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B MotoGP and knee sliders

  1. May 9, 2016 #1
    Hi :)
    I have a question or maybe something more like a mind puzzle (at least for me :))
    The drivers of MotoGP touch the ground with their knees while turning. For this purpuse they wear knee sliders made of rubber.
    Now I was thinking how it would work if they added a small wheel to the knee sliders. This way there would be less friction and they could lean more.
    Or am I wrong? Can somebody explain the physics behind this dragging your knee on the ground?
     
  2. jcsd
  3. May 9, 2016 #2

    berkeman

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    Staff: Mentor

    Welcome to the PF.

    The knee pucks are made of low-friction plastic, so you will not decrease the friction force much below what it is now. Riders mainly use the pucks as "feelers" to help them stabilize their lean angle.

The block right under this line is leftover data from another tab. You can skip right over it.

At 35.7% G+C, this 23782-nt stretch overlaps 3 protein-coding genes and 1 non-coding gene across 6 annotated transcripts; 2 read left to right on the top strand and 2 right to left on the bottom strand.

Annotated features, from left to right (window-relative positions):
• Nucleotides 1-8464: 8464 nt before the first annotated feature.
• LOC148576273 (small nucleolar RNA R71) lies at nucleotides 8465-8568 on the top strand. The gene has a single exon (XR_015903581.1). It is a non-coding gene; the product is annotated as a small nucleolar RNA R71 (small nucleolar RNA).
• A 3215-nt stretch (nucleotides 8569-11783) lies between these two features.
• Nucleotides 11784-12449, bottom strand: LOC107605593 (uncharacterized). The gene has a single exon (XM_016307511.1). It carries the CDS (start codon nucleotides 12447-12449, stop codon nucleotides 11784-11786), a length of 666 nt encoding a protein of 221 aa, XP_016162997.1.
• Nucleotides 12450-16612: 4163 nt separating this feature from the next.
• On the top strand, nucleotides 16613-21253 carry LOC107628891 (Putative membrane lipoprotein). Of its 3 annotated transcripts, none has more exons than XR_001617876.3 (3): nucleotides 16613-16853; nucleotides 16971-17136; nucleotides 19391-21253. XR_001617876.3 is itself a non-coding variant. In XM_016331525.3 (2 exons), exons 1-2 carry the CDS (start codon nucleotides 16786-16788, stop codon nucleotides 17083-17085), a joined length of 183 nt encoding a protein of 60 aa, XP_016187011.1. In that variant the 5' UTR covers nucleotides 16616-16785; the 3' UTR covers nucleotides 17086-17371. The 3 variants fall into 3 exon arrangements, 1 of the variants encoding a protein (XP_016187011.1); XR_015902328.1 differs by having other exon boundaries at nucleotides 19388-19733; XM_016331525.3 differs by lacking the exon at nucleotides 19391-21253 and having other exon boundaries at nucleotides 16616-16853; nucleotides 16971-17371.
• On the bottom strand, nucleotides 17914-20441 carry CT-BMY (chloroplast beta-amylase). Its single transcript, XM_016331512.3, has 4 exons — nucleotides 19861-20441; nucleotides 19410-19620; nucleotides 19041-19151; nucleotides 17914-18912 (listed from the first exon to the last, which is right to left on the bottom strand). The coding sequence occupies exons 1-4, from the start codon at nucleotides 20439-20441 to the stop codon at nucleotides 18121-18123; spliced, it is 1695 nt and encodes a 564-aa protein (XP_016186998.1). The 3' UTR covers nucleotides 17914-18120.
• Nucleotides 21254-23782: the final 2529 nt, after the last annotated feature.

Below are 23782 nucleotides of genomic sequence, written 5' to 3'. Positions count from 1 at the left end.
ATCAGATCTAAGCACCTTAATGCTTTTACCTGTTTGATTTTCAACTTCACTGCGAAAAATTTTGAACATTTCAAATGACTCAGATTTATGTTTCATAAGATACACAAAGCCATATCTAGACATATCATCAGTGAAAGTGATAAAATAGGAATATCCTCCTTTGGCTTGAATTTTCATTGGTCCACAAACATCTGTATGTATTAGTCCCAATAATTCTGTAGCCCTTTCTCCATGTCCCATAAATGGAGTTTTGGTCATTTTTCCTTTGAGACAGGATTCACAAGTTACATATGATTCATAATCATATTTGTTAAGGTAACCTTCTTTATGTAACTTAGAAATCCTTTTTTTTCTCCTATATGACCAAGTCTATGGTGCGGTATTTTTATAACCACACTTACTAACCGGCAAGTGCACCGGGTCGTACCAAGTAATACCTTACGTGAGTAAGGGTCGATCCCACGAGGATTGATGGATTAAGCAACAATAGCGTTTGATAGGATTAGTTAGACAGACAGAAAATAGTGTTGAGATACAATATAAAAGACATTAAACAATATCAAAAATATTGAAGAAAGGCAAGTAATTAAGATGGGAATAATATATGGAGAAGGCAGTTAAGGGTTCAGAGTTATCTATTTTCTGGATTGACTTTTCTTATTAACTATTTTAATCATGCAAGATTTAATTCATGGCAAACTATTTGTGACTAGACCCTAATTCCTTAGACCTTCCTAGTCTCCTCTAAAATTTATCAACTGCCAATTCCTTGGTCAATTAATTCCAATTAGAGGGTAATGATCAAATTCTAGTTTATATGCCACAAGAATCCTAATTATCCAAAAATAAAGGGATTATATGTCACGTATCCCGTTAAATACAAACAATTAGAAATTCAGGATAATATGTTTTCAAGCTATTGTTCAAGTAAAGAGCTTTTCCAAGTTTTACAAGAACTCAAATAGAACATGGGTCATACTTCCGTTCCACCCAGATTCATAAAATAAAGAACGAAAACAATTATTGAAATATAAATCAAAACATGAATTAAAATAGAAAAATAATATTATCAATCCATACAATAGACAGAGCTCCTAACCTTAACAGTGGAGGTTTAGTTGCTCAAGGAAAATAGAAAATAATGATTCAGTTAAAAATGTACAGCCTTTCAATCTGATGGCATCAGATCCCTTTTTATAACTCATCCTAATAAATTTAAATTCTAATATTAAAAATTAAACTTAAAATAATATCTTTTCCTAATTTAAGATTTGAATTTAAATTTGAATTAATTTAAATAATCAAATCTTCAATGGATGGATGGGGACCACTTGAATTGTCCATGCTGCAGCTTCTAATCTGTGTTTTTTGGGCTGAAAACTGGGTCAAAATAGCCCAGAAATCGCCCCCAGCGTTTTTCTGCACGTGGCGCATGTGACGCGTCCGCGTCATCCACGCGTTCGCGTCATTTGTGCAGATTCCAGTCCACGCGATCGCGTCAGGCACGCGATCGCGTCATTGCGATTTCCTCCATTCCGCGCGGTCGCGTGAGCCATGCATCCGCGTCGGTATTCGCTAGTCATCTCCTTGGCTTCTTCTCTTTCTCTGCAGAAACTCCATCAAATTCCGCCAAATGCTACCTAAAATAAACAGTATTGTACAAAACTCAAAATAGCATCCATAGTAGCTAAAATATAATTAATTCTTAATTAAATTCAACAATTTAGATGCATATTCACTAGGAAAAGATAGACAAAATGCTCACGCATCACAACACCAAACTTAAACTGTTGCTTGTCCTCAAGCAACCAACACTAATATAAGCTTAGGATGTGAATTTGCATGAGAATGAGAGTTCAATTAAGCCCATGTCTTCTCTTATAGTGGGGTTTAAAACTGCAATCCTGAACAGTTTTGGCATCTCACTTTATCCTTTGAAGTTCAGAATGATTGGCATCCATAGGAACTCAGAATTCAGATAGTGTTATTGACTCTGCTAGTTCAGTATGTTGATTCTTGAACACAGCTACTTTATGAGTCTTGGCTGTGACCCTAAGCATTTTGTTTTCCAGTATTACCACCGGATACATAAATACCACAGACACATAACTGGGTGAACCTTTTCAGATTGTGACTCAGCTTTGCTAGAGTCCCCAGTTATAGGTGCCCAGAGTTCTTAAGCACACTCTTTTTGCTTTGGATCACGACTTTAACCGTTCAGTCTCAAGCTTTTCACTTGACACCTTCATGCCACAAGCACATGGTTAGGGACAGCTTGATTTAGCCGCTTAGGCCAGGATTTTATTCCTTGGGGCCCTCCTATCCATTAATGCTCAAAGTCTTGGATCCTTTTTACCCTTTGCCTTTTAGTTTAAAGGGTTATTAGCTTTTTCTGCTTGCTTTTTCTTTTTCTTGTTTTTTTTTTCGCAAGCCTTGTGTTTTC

4. May 9, 2016 #3
    besides that, a wheel has a preferred direction of travel. Suppose the riders knee touched down and the wheel was not pointed exactly parallel to the direction of travel. This could easily throw the rider off balance and cause an accident. An answer to this could be to use casters or spherical rollers, ,but then you'd still have the problem of the wheels jamming on small pebbles. Ever been pushing a shopping cart through a parking lot when one of the wheels suddenly stopped turning because a tiny rock which acted like a wheel chock?
     
  5. May 11, 2016 #4

    CWatters

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    I don't think you want to put weight on the knee (or any wheel mounted on it) if that results in less weight on the driving wheel?

    I suspect there might also be something in the rules about motor bikes only having two wheels.
     
  6. May 11, 2016 #5

    CWatters

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    As I understand it they use the knee for two main reasons:

    1) to help judge the lean angle and
    2) in emergency when the bike starts to slide.

    It's not normally used to keep the bike up.
     
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